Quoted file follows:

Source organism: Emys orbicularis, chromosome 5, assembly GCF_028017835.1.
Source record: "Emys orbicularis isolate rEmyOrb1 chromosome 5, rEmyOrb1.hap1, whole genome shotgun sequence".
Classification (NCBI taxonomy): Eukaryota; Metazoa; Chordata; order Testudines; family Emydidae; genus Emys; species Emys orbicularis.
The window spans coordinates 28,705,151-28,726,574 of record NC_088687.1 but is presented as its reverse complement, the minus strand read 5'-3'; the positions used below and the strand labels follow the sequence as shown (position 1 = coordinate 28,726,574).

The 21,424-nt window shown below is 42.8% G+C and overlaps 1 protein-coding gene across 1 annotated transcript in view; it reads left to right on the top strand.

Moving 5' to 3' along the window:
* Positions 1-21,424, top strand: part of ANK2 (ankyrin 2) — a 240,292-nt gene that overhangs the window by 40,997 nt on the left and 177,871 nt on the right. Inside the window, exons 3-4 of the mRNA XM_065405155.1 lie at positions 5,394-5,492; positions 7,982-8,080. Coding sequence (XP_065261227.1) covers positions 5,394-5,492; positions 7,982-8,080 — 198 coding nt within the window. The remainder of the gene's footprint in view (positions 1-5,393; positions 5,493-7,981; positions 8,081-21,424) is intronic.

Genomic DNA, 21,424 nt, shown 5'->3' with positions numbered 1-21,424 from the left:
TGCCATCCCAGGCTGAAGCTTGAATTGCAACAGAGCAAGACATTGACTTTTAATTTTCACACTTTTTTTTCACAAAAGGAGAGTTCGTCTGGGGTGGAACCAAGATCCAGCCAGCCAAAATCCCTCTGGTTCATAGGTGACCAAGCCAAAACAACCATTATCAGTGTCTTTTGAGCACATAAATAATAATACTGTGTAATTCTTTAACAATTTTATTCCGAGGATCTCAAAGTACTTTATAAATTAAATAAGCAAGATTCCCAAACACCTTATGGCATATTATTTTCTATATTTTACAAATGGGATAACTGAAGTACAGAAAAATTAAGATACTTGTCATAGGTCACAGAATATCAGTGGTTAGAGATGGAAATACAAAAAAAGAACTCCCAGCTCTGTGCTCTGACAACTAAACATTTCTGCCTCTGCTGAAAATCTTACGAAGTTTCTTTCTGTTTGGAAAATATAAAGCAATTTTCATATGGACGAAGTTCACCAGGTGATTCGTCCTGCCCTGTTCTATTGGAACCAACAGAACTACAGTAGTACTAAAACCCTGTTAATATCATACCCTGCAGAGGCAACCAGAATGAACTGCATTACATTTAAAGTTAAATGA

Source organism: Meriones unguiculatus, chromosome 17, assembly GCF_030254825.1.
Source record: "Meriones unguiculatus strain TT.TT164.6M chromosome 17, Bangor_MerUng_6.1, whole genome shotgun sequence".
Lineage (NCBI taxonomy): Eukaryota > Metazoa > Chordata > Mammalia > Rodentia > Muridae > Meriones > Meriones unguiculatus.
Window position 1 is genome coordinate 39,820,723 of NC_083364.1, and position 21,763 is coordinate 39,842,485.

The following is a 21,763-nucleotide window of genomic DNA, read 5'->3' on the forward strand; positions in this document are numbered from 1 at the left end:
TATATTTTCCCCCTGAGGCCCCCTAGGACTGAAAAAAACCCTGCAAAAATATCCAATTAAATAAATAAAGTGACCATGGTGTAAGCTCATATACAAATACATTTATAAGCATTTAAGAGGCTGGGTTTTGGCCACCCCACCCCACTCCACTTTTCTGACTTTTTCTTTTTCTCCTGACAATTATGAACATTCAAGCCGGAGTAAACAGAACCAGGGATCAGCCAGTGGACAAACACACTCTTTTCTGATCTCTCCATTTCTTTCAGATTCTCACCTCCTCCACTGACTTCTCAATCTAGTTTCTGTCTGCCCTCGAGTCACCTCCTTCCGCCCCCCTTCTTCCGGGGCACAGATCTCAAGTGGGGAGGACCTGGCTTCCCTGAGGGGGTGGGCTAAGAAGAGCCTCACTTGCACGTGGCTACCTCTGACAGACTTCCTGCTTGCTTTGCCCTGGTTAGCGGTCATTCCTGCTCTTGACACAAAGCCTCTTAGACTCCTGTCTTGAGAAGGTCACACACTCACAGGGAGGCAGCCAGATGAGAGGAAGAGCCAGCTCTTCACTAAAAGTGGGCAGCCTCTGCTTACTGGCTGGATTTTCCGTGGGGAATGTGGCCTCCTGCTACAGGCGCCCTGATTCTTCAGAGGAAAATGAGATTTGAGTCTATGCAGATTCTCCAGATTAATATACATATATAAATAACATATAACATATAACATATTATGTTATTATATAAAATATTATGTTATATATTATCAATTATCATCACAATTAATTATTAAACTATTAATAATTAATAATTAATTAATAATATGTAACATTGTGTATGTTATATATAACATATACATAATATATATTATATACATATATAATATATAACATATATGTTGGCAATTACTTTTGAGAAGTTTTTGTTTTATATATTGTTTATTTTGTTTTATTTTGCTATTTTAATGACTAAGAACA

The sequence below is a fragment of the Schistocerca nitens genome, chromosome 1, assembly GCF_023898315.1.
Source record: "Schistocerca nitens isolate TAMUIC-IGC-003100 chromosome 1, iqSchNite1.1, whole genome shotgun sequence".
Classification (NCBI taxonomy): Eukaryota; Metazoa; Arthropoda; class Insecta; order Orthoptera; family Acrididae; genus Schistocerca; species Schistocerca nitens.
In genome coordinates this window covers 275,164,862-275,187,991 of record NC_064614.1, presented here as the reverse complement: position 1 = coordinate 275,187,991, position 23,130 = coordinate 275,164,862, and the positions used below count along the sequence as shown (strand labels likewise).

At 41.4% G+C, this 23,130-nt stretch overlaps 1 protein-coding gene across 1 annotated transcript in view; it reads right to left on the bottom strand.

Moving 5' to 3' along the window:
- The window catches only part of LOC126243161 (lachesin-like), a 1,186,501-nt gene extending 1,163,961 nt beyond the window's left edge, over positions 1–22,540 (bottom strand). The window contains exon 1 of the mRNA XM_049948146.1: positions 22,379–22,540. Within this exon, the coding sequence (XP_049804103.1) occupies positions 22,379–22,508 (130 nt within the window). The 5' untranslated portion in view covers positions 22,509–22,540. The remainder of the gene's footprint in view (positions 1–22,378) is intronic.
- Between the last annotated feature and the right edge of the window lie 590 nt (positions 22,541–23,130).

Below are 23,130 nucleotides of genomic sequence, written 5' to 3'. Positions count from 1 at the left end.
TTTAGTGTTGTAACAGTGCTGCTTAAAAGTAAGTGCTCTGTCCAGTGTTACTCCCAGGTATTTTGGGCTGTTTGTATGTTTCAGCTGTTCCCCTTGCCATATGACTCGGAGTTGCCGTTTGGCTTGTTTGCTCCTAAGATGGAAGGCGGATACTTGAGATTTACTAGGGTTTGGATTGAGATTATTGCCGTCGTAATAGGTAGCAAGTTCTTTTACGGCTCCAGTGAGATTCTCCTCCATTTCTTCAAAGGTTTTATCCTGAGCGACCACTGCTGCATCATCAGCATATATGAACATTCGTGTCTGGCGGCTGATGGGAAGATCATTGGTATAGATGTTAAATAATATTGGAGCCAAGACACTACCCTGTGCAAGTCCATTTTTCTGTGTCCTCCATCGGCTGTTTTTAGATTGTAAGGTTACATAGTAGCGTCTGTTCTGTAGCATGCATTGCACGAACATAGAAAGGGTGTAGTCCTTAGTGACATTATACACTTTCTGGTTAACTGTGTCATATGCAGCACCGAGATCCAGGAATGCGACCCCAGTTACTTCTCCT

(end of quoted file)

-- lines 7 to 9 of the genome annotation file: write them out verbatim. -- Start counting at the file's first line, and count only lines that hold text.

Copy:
* Positions 1-21,424, top strand: part of ANK2 (ankyrin 2) — a 240,292-nt gene that overhangs the window by 40,997 nt on the left and 177,871 nt on the right. Inside the window, exons 3-4 of the mRNA XM_065405155.1 lie at positions 5,394-5,492; positions 7,982-8,080. Coding sequence (XP_065261227.1) covers positions 5,394-5,492; positions 7,982-8,080 — 198 coding nt within the window. The remainder of the gene's footprint in view (positions 1-5,393; positions 5,493-7,981; positions 8,081-21,424) is intronic.

Genomic DNA, 21,424 nt, shown 5'->3' with positions numbered 1-21,424 from the left:
TGCCATCCCAGGCTGAAGCTTGAATTGCAACAGAGCAAGACATTGACTTTTAATTTTCACACTTTTTTTTCACAAAAGGAGAGTTCGTCTGGGGTGGAACCAAGATCCAGCCAGCCAAAATCCCTCTGGTTCATAGGTGACCAAGCCAAAACAACCATTATCAGTGTCTTTTGAGCACATAAATAATAATACTGTGTAATTCTTTAACAATTTTATTCCGAGGATCTCAAAGTACTTTATAAATTAAATAAGCAAGATTCCCAAACACCTTATGGCATATTATTTTCTATATTTTACAAATGGGATAACTGAAGTACAGAAAAATTAAGATACTTGTCATAGGTCACAGAATATCAGTGGTTAGAGATGGAAATACAAAAAAAGAACTCCCAGCTCTGTGCTCTGACAACTAAACATTTCTGCCTCTGCTGAAAATCTTACGAAGTTTCTTTCTGTTTGGAAAATATAAAGCAATTTTCATATGGACGAAGTTCACCAGGTGATTCGTCCTGCCCTGTTCTATTGGAACCAACAGAACTACAGTAGTACTAAAACCCTGTTAATATCATACCCTGCAGAGGCAACCAGAATGAACTGCATTACATTTAAAGTTAAATGA